Fig 7: Loss of grey and white matter differentiation Fig 8: Hyperdense MCA sign

Other signs include subtle effacement of cortical sulci and local mass effect. Early signs of ischaemia on CT have ranged in different studies from 31% in < 3h (Patel SC, JAMA 2001) to 81% < 5h of MCA stroke (Von Kummer, AJNR, 1994)

What is the window period for thrombolysis in acute ischemic stroke as per present guidelines?

4.5 hours.

What are the contraindications to thrombolysis?


Stroke or head trauma in the previous 3 months

Any history of intracranial haemorrhage

Major surgery in the previous 14 days

Gastrointestinal or urinary tract bleeding in the previous 21 days

Myocardial infarction in the previous 3 months

Arterial puncture at a noncompressible site in the previous 7 days


Spontaneously clearing stroke symptoms

Only minor and isolated neurologic signs

Seizure at the onset

Symptoms of stroke suggestive of subarachnoid haemorrhage

Persistent blood pressure elevation (systolic ≥185 mmHg, diastolic ≥110 mmHg)

Active bleeding or acute trauma (fracture) on examination

For treatment from 3 to 4.5 hours, an additional relative exclusion (where the risk/benefit ratio is less clear) is an NIH Stroke Scale score of >25


Platelets <100,000/mm3

Serum glucose <50 mg/dl (<2.8 mmol/L)

International normalized ratio (INR) >1.7 if on oral anticoagulant

Elevated partial thromboplastin time (aPTT) if on heparin

Head CT scan

Evidence of haemorrhage

Evidence of a multilobar infarction with hypodensity involving >33 percent of the cerebral hemisphere

What is the most significant complication of thrombolysis?

The most significant complication of thrombolysis is intracerebral hemorrhage (ICH). Symptomatic ICH may occur in 3-7% of patients.

At the bedside when should ICH during or post thrombolysis is suspected?

One should suspect ICH if within 24 hours of thrombolysis there is:

Appearance of headache


Worsening of sensorium

Worsening of deficit or appearance of new deficit

Sudden rise in BP

What action should a resident take if symptomatic ICH is suspected?

AHA/ASA Recommendation 2007 for post thrombolysis symptomatic ICH are:

Stop thrombolysis

Arrange for an immediate CT

Samples to be drawn for typing and cross matching, prothrombin time, activated partial thromboplastin time, platelet count, and fibrinogen.

If intracerebral haemorrhage is confirmed by imaging with significant mass effect:

Give 10 units of cryoprecipitate to increase the levels of fibrinogen and factor VIII

Give 6 to 8 units of platelets

Role of neurosurgical evacuation is controversial

The patient recovered well and 10 day post stroke MRI showed a small infarct (Fig 9). Within two weeks of the stroke she underwent mitral valve replacement (MVR) with #27mm ON-X valve (Fig 10). During the surgery the left atrial appendage was removed along with the LA clot. Intra-operatively she was found to have cardiomegaly, enlarged right atrium, thickened mitral valve and highly deformed severe subvalvular pathology. Post operative recovery was uneventful. Patient was discharged on anticoagulant and diuretic with advice to maintain an INR around 2.5 - 3.5.

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Figure 9: MRI brain showing axial FLAIR images of a infarct in left internal capsule

Figure 10: ON-X valve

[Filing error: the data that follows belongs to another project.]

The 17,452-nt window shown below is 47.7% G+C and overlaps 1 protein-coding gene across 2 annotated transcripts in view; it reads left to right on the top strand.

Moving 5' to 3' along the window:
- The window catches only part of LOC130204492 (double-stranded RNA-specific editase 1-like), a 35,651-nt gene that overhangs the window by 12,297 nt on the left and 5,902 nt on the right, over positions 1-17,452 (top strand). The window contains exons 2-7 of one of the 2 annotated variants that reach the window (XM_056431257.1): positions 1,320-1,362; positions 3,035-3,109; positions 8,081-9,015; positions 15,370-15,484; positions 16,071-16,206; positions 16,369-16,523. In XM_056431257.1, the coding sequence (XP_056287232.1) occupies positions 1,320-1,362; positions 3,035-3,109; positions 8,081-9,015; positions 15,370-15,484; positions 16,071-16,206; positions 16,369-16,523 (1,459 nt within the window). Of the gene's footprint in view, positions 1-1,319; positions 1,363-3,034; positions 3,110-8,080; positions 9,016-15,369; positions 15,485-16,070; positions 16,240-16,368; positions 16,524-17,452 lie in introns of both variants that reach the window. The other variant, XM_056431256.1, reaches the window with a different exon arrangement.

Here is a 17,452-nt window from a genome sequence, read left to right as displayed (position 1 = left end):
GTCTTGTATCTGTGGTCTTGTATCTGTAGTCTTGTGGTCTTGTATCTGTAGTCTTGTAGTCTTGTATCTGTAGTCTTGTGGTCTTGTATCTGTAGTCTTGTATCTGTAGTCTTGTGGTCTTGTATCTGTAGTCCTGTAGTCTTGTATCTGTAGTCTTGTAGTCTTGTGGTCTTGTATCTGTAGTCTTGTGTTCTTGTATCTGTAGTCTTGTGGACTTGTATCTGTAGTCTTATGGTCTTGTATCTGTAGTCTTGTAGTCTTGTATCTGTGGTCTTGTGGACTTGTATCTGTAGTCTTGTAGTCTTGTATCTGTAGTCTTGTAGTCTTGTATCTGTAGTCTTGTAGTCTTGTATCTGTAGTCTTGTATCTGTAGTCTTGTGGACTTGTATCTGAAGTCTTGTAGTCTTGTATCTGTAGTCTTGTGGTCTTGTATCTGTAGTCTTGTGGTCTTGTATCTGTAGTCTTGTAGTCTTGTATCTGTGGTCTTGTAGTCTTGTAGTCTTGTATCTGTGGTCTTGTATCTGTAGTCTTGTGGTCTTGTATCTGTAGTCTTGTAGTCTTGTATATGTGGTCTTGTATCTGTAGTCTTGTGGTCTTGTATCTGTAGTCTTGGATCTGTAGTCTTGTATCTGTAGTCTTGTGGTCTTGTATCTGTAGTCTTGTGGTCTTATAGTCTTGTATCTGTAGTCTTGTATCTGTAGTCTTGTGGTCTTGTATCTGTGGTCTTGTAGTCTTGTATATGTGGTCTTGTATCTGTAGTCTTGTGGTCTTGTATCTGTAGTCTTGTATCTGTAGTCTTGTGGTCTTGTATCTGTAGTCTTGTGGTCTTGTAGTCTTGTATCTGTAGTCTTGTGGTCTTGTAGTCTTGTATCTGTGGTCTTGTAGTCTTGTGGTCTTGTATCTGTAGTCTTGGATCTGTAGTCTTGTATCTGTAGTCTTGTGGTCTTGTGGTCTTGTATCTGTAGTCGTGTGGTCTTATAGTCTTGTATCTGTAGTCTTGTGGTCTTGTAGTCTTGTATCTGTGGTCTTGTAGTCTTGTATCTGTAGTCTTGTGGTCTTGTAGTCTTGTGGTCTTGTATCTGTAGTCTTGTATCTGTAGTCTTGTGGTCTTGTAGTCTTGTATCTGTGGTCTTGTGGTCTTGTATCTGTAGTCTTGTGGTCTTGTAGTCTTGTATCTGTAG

As an internist following up this case with mechanical prosthetic heart valve what are the complications one can expect?

Paravalvular leaks

Valve obstruction due to thrombosis

Systemic embolization


Endocarditis and other infections

Hemolytic anemia

Final Diagnosis

RHD with severe MS, MR (MVR done) and TR with pulmonary hypertension, in sinus rhythm, not in congestive cardiac failure, no evidence of fresh rheumatic activity or infective endocarditis in NYHA class III.

Right hemiparesis with upper motor neuron facial weakness with Broca's aphasia due to left MCA stroke, thrombolysed with complete functional recovery.


Cardioembolic strokes commonly occur in patients with rheumatic heart disease. The risk increases if the patient has atrial fibrillation or paroxysmal atrial fibrillation, mitral or aortic valve disease and the presence of left atrial thrombus. In addition to the other risk factors mentioned this patient had possibly transient atrial fibrillation.

Cardioembolic strokes can also be thrombolysed safely. They need to be started on anticoagulation in adequate doses after thrombolysis to prevent recurrence. Although the window for thrombolysis is extended to 4.5 hours the best results are obtained if thrombolysis is started as early as possible. Hence a door to needle time of around 30-45 minutes should be attempted in all centres. To minimize the chances of symptomatic intra cerebral hemorrhage a checklist of contraindications for thrombolysis must be excluded.

Surgery for removal of left atrial thrombus and subsequent valve replacement should not be postponed even after a recent stroke since that will prevent a recurrence.

Take Home Message

Thrombolysis for ischemic stroke in selected cases can be safe and result in excellent neurological recovery if administered on time.

A recent stroke is not a contraindication for cardiac surgery for left atrial thrombus because that subgroup of patients is likely to benefit the most.

Suggested Reading

SmithWS, English JD, Johnston SC. Cerebrovascular Diseases In: Fauci, Braunwald, Kasper Ed. Harisson's Principles of Internal Medicine 17 th edition. McGraw Hill 2008: 2513-2535.

Biller Jose, Love BB, Schneck MJ. Ischemic Cerebrovascular Disease In: Bradley WG, Daroff RB Ed. Neurology in Clinical Practice 5th edition. Butterworth Heinemann Elsevier 2008: 1165-1224.